Bullying discussed by officials, families

By Steve Smith - Staff Writer
Glastonbury - posted Wed., Nov. 21, 2012
Glastonbury Youth and Family Services Substance Abuse Prevention Coordinator Emily Dickinson and GLAD President Sheryl Sprague take part in an open discussion about bullying on Nov 15. Photo by Steve Smith.
Glastonbury Youth and Family Services Substance Abuse Prevention Coordinator Emily Dickinson and GLAD President Sheryl Sprague take part in an open discussion about bullying on Nov 15. Photo by Steve Smith.

The Glastonbury Alcohol and Drug Council (GLAD) held an informal round-table discussion about bullying on Nov. 15, at Glastonbury High School, to discuss several aspects of bullying and some of the ways people can help prevent it. Sheryl Sprague, GLAD president and prevention manager at the Rushford treatment center, chaired the discussion and said the focus on the programs she's working on are attempting to get students to be empowered and stand up to bullying.

“If it's mean, intervene,” Sprague said, adding that she hopes young people, as well as adults, will see mean-spirited behavior and say something. “We take the power away from that person, giving them no reason to bully,” she said. “The key is to empower students to stand together – not necessarily one-on-one, because that can be a very uncomfortable feeling – but if you're with a group of friends and you see someone that is being bullied... you can say, 'That's not a comfortable feeling. You've made that other person very uncomfortable.' If we can teach young people to stand up, that can go a long way in eradicating bullying.”

Lori LaCapra – an outreach social worker who works at Smith Middle School – said she thinks our culture does a poor job of supporting the role of such an “up-stander.” She said there are too many ways that people use mean-spirited behavior in a way that is sanctioned. “We have plenty of college basketball coaches, for instance,” she said, “treating their players, who are less-powerful than them, in what seems to me to be mean-spirited ways. Yet, we're really all about those coaches making a lot of money and getting their teams to have winning seasons.”

LaCapra said that she tends to observe that when there are more people around, fewer people seem to act. “To change that culture is really difficult,” she said. “To move our kids to being brave enough to stand up, to be that one person... to protect that vulnerable person, is a big challenge. I think there are tons of ways we can do it, but we have to do it together.”

Connecticut state law defines bullying as “repeated abuse by one or more students through written, oral or electronic communication, directed at or referring to another student within the same school district. Sprague said that in order for schools to get involved in the bullying law, it would have to be between students within the same school district. Sprague said schools have developed safe school climates, which address a wide range of behaviors, including bullying. But finding the right resources within schools is also something of a challenge.

“It's hard for schools, because it's what schools consider to be an unfunded mandate,” she said. “In other words, you have to do this, but we're not going to give you any more money to do it. You're going to have to educate all of your staff on what bullying is and how to report it.”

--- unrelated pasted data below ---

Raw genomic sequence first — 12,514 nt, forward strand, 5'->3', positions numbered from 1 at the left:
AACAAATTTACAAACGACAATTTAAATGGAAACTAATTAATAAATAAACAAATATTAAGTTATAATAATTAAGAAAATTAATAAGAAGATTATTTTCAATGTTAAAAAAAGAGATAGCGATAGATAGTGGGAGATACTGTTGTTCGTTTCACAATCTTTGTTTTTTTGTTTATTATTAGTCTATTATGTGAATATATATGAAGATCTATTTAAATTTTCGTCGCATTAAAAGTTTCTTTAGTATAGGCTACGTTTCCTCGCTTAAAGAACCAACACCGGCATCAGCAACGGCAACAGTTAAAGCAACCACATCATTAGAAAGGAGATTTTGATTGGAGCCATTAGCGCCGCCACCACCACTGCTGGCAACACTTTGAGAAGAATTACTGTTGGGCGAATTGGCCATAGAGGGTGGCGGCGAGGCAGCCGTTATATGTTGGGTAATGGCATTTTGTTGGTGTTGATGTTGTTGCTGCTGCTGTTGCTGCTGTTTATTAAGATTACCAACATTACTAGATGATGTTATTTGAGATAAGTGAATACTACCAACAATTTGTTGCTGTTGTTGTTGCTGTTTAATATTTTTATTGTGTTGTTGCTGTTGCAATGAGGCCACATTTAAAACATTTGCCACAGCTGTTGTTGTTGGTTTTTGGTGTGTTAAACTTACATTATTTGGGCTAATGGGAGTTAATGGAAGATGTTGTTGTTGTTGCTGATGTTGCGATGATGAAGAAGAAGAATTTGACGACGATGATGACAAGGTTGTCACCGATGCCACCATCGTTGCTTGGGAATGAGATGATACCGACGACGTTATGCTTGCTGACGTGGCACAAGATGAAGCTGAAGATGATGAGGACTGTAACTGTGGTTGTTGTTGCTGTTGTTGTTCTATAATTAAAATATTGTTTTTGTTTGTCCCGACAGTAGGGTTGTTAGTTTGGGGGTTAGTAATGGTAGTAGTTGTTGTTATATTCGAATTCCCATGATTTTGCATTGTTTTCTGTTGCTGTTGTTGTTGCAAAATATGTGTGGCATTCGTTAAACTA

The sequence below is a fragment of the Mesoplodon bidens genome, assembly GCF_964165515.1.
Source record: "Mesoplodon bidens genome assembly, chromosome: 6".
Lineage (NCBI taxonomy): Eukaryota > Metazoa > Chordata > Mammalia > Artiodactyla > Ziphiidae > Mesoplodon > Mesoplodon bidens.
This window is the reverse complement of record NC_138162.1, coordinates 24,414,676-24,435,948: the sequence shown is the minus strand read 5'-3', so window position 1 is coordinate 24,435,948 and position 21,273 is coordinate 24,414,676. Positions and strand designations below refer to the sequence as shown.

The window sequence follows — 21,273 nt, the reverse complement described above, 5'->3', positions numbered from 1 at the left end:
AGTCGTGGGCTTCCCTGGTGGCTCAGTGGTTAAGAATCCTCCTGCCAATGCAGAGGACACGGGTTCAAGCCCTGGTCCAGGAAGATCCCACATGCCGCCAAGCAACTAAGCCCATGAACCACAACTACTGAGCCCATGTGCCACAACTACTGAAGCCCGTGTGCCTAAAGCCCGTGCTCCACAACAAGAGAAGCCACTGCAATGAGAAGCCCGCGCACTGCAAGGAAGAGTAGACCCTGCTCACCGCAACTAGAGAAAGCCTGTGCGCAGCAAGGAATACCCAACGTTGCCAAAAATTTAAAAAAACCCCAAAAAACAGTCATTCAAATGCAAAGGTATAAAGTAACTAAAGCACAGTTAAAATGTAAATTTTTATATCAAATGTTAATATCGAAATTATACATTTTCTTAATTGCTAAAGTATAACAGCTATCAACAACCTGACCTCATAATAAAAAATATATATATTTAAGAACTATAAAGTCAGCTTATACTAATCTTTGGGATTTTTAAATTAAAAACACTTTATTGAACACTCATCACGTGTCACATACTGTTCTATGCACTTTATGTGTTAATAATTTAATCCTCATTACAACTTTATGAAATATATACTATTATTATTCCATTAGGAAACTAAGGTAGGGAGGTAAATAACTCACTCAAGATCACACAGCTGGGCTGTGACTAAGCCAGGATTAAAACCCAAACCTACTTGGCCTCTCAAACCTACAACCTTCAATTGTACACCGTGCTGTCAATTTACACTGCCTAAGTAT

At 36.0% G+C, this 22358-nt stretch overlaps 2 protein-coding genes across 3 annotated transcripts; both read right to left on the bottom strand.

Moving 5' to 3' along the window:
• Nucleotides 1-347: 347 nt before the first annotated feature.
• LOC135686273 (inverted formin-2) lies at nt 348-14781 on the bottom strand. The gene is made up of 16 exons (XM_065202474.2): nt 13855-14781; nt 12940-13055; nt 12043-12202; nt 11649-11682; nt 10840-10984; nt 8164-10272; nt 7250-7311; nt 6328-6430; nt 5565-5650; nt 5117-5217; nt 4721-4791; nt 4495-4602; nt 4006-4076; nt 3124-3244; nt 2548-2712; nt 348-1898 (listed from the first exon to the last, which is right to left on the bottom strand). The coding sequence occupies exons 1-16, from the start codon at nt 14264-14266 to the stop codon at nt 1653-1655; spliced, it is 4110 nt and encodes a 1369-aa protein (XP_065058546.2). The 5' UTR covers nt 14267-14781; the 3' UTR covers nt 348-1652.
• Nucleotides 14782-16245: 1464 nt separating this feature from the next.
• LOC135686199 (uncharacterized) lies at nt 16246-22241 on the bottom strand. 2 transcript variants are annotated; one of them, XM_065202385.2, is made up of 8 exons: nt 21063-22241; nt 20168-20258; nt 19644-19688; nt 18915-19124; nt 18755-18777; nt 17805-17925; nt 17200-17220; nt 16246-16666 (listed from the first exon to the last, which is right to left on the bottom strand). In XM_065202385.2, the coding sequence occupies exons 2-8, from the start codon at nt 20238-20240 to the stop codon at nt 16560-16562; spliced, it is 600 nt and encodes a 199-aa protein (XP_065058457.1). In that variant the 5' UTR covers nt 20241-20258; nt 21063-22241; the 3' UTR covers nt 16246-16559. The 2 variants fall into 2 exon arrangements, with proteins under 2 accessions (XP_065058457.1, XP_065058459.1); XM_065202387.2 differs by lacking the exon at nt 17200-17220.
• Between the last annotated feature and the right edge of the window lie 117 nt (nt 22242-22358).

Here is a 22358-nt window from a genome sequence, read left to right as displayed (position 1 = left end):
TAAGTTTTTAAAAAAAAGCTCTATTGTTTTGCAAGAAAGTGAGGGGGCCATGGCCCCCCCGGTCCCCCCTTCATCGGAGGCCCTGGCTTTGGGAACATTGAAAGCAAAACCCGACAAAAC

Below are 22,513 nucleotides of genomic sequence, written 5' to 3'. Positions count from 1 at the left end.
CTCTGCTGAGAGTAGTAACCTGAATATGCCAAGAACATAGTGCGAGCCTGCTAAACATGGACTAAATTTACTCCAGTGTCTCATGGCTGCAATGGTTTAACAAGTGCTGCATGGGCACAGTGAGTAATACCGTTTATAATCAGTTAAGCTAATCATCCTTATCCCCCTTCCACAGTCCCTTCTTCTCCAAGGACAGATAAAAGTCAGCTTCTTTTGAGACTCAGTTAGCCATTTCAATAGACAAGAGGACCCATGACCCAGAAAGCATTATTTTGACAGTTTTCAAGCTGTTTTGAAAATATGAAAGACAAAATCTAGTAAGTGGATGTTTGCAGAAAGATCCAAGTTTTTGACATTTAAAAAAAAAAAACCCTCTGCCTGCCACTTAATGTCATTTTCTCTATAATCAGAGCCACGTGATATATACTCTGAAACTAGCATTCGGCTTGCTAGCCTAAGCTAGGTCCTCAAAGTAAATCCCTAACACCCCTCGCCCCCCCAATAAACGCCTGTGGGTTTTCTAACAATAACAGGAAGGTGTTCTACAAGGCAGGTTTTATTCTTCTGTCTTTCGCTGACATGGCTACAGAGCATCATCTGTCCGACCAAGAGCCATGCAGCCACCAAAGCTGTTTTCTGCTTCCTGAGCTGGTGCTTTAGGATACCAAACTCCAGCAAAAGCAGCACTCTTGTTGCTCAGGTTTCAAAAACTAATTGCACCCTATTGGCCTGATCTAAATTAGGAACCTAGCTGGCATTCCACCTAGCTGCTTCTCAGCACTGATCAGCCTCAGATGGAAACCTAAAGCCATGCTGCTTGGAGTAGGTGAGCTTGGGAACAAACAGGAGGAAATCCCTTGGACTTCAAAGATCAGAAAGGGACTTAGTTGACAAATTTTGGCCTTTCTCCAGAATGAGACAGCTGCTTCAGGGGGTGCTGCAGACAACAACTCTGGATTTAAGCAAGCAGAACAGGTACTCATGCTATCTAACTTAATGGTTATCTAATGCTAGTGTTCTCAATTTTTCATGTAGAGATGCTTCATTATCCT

GLAD past-president Geralyn Laut said parents may struggle with how to deal with their child being bullied. “I think parents may be a little too intimidated to report a case of bullying,” she said. “I would try to address it myself [with the other parent]. It's a very individual decision, but the laws are put in place, so that if you do choose to go through a school, it has to be investigated and taken seriously.”

“There are approachable parents and there are completely unapproachable parents,” one parent said. “You just kind of need to know the person and judge it that way.”

“Without a doubt, technology has helped facilitate bullying,” said Rich McKeon of the Glastonbury Police Department's computer forensic unit. “The issue that we're seeing is a desensitization of the behavior,” he said. “They don't see the effects. In a school-yard, if you punch someone in the face or yell at them, you would see immediate results on how your victim responded to your behavior. It will have some sort of effect on you, even as a bully. That component, when it comes to technology, is removed.”

“The word bullying,” Sprague said, “is something that is sometimes steered away from, because no parent wants to get that phone call that says their child is a bully. But on the flip side, I'm concerned with a parent being told, 'Your child is engaging in mean-spirited behavior.' Are people going to take that more seriously?” Sprague said the hope was to get people talking, and in that respect, the mission of the forum was accomplished.

“I'm really encouraged by the conversations and the dialogue,” Sprague said, after the discussion. “If you have somebody walk away with something, then it's a success. I definitely think that the participants that were here walked away with something.” Sprague said she learned that more forums need to be held, and that GLAD should communicate more with families.

“We need to have the parents and kids together, because I think that's a great way for us to all make sure we're on the same page. We have to listen to what the kids are saying.”

Sprague said that parents or students who wish to help with the bullying issue, specifically or more generally, can contact GLAD, the Glastonbury Human Services Department, or the schools. “They can contact the principals,” she said. “They are very receptive to hearing from parents.”


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